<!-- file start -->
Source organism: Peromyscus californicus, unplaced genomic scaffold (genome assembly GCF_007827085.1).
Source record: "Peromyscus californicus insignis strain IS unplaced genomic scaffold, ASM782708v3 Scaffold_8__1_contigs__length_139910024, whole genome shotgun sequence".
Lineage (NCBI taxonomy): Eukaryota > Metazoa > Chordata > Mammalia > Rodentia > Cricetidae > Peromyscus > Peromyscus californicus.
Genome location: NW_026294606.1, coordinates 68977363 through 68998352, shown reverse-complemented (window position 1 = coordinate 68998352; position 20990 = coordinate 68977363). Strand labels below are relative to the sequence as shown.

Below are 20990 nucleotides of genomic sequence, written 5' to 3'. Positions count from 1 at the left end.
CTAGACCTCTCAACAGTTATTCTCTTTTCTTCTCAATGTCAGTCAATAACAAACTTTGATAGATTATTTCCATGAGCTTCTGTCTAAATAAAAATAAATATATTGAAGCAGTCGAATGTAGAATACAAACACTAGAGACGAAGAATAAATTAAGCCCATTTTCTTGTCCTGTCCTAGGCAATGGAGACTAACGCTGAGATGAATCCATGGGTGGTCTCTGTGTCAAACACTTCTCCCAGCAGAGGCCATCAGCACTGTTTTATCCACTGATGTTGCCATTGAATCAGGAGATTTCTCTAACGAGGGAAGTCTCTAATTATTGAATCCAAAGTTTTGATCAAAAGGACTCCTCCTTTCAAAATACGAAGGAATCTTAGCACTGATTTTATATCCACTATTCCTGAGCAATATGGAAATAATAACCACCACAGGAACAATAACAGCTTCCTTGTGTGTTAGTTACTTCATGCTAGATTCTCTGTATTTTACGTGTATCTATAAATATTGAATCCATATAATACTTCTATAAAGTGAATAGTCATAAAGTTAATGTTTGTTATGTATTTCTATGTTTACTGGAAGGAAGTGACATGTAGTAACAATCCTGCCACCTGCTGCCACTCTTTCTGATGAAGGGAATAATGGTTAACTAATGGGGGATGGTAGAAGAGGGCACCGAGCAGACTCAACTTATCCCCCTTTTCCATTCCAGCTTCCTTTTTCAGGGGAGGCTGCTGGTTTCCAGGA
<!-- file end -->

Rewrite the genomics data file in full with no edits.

Source organism: Peromyscus californicus, unplaced genomic scaffold (genome assembly GCF_007827085.1).
Source record: "Peromyscus californicus insignis strain IS unplaced genomic scaffold, ASM782708v3 Scaffold_8__1_contigs__length_139910024, whole genome shotgun sequence".
Lineage (NCBI taxonomy): Eukaryota > Metazoa > Chordata > Mammalia > Rodentia > Cricetidae > Peromyscus > Peromyscus californicus.
Genome location: NW_026294606.1, coordinates 68977363 through 68998352, shown reverse-complemented (window position 1 = coordinate 68998352; position 20990 = coordinate 68977363). Strand labels below are relative to the sequence as shown.

Below are 20990 nucleotides of genomic sequence, written 5' to 3'. Positions count from 1 at the left end.
CTAGACCTCTCAACAGTTATTCTCTTTTCTTCTCAATGTCAGTCAATAACAAACTTTGATAGATTATTTCCATGAGCTTCTGTCTAAATAAAAATAAATATATTGAAGCAGTCGAATGTAGAATACAAACACTAGAGACGAAGAATAAATTAAGCCCATTTTCTTGTCCTGTCCTAGGCAATGGAGACTAACGCTGAGATGAATCCATGGGTGGTCTCTGTGTCAAACACTTCTCCCAGCAGAGGCCATCAGCACTGTTTTATCCACTGATGTTGCCATTGAATCAGGAGATTTCTCTAACGAGGGAAGTCTCTAATTATTGAATCCAAAGTTTTGATCAAAAGGACTCCTCCTTTCAAAATACGAAGGAATCTTAGCACTGATTTTATATCCACTATTCCTGAGCAATATGGAAATAATAACCACCACAGGAACAATAACAGCTTCCTTGTGTGTTAGTTACTTCATGCTAGATTCTCTGTATTTTACGTGTATCTATAAATATTGAATCCATATAATACTTCTATAAAGTGAATAGTCATAAAGTTAATGTTTGTTATGTATTTCTATGTTTACTGGAAGGAAGTGACATGTAGTAACAATCCTGCCACCTGCTGCCACTCTTTCTGATGAAGGGAATAATGGTTAACTAATGGGGGATGGTAGAAGAGGGCACCGAGCAGACTCAACTTATCCCCCTTTTCCATTCCAGCTTCCTTTTTCAGGGGAGGCTGCTGGTTTCCAGGA